I’ll be interested in hearing how the ex-pat liked his meal …
I know, I wondered the same thing on my last trip up!
Let’s hope it’s not a civic-wide effort to make the city somehow more … classy.
A soft pretzel with coarse salt and mustard IS Philadelphia to me, even more than hoagies are.
Thanks for the feedback on Continental …
You’re right — there are a “ton of new, less big name” places out there, and among them I would direct you to The Red Hen (see my early word up top).
As for strange and wonderful … TRH is not strange, though it is pretty wonderful. Its neighborhood, Bloomingdale, I guess could qualify as strange in a foodie sense, in that it’s off the radar of most food lovers in the area.
If you’re looking for something a little different from the likes of Komi and Eve, etc., then what about a night at Rice Paper in the Eden Center, in Falls Church. Great Vietnamese cooking in a small (but modern and stylish) space. The only thing that you have to realize, going in, is that service can disappear for stretches. But if it’s about the vibe and the food, then I’d surely consider it.
Thanks for playing.
Remember, everyone, that toast and pop-tart are, for the purposes of our contest, existential terms. We don’t need to bring them into the realm of food in order to talk about them, and, preferably, we don’t talk about them as foods. I want to know who is toast in life and why, and why that’s the better way to be, and who is pop-tart in life and why, and why that is the superior state.
Take ‘em to Woodberry Kitchen, in Baltimore, which has one of the best kids menus around.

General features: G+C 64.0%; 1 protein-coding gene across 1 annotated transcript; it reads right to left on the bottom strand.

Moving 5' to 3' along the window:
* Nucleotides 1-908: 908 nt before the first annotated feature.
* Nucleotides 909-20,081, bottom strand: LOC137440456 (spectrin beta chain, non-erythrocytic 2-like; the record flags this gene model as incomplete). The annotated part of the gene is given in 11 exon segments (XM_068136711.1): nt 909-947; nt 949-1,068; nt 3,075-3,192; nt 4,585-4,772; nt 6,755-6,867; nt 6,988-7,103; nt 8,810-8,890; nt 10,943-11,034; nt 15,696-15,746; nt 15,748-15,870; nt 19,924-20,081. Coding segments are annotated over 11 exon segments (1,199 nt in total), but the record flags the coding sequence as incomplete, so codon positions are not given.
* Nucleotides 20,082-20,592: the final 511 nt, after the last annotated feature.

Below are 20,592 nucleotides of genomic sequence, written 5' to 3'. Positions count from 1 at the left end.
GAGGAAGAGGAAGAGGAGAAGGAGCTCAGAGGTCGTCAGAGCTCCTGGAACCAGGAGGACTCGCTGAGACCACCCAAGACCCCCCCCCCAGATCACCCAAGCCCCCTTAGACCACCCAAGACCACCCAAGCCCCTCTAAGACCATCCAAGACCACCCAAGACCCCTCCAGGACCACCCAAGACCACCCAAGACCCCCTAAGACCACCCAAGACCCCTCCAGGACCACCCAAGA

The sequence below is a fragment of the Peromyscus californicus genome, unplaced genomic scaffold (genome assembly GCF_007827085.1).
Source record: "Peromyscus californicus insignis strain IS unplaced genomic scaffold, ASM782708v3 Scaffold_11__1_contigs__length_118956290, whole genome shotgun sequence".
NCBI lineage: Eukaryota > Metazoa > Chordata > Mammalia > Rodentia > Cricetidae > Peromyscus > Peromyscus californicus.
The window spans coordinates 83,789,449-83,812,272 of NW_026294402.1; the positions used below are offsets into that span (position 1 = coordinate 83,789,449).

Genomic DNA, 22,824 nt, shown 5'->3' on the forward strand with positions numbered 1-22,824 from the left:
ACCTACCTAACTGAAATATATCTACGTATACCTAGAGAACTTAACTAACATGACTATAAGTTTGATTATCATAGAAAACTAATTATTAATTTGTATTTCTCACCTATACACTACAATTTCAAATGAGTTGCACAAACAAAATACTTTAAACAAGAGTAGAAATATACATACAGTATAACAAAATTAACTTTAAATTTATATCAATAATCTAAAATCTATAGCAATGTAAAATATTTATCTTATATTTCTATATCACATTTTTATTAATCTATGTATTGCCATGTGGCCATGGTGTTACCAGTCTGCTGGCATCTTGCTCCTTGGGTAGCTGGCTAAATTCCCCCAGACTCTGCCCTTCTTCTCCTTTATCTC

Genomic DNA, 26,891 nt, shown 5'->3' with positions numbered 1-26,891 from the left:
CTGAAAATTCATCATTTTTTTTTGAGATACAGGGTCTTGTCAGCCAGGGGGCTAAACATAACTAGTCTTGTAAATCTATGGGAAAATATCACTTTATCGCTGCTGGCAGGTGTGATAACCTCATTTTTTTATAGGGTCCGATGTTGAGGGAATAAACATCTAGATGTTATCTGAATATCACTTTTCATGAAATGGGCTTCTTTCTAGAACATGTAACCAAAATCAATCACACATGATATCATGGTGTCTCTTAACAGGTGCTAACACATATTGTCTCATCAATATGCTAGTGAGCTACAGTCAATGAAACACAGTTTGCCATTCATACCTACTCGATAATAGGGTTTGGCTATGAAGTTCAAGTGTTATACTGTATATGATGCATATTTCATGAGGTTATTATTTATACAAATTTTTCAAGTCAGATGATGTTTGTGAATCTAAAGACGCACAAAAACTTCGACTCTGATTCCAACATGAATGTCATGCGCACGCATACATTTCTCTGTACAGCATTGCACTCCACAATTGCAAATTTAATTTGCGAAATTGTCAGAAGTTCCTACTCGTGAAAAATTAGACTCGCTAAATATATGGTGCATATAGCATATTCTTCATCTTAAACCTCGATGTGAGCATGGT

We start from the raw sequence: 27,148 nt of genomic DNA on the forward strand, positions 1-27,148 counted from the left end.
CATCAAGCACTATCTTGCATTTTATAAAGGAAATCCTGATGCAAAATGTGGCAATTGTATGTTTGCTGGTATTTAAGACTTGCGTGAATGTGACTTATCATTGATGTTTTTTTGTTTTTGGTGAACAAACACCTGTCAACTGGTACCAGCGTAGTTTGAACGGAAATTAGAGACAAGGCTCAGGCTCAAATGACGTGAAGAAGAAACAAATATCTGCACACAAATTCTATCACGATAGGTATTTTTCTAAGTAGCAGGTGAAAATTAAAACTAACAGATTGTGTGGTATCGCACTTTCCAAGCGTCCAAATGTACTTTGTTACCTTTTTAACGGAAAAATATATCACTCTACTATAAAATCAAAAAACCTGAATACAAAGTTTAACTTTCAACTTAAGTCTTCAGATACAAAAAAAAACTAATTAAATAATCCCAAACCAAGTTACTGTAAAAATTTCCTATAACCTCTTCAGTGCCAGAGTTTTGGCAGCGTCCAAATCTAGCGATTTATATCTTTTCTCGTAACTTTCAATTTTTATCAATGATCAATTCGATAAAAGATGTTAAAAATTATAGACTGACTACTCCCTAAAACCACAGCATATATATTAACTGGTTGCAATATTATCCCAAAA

These are the dishes that are currently on offer, assuming the site has been recently updated:
Chicken on a stick. Spaghetti with butter and cheese. Rockfish bites. Pork BBQ Sloppy Joe. Small ribeye steak with fries. House-ground burger with fries. Cheese and pepperoni pizza. York County pretzel bites. Grilled cheese with a salad.
I hear you — and enjoyed reading this.
But I’m not looking for responses that deal with toast and pop-tarts as foods, or even that deal with them as what they are — but what, to Garlin, they represent. Two attitudes toward life. Two diametrically opposed ways of being in the world.
(Not to squeeze all the fun out of a very funny bit … )
I love the Margherita at Wiseguy, on 3rd and Massachusetts NW. By the slice — but what a slice.
Vin 909 Winecafe, in Annapolis, also makes a great Margherita, a pumped-up version of the Neapolitan classic. I think it’s terrific. As I do almost all of the pizzas there.
There’s a very good Margherita, also, at Menomale, in Brookland.
By the way: Etto, on 14th St. NW, is getting a lot of buzz among young foodies, but the lone pizza I tried there was soft and soppy — the first slice I cut and picked up, the little disc of mozzarella sailed right off like a kid at a Slip ‘n’ Slide. I much preferred the small plates.
I can definitely understand that sentiment!
A friend wrote to me last week wondering why I called it a “surprise.” Given the pedigree of the people involved, he said, “surprise” struck him as an odd thing to say.
What I told him is pretty much what I will tell you, which is that pedigree is like talent. There are a lot of people with talent in any field — how many actually do something with that talent. Or think of pedigree as being like a degree from a reputable institution. What does it mean? It can mean something. It just isn’t a guarantee that you are getting someone of the first rank.
I had a cheesesteak there and liked it — ate it on the way to somewhere else — and now, reading this, I’m jonesing to go back and try one of the ones you recommend.
Thanks for the mouth-watering nudge …
Thanks for bearing your soul with us, however briefly.
Based entirely on your description — I haven’t been yet — it doesn’t sound like the kind of place you give a second chance to.
There are an awful lot of places in the area to go and get mediocre Mexican food.
If you’re looking for something in a similar vein, give Xitomate, in Columbia, a try. I included it, a few weeks ago, on the list of places I’m enjoying at the moment.
Good margaritas (go for the premium tequila), good guac, good vibe, good prices all in all. Try the cochinita en pibil, the ceviche, and the chili relleno.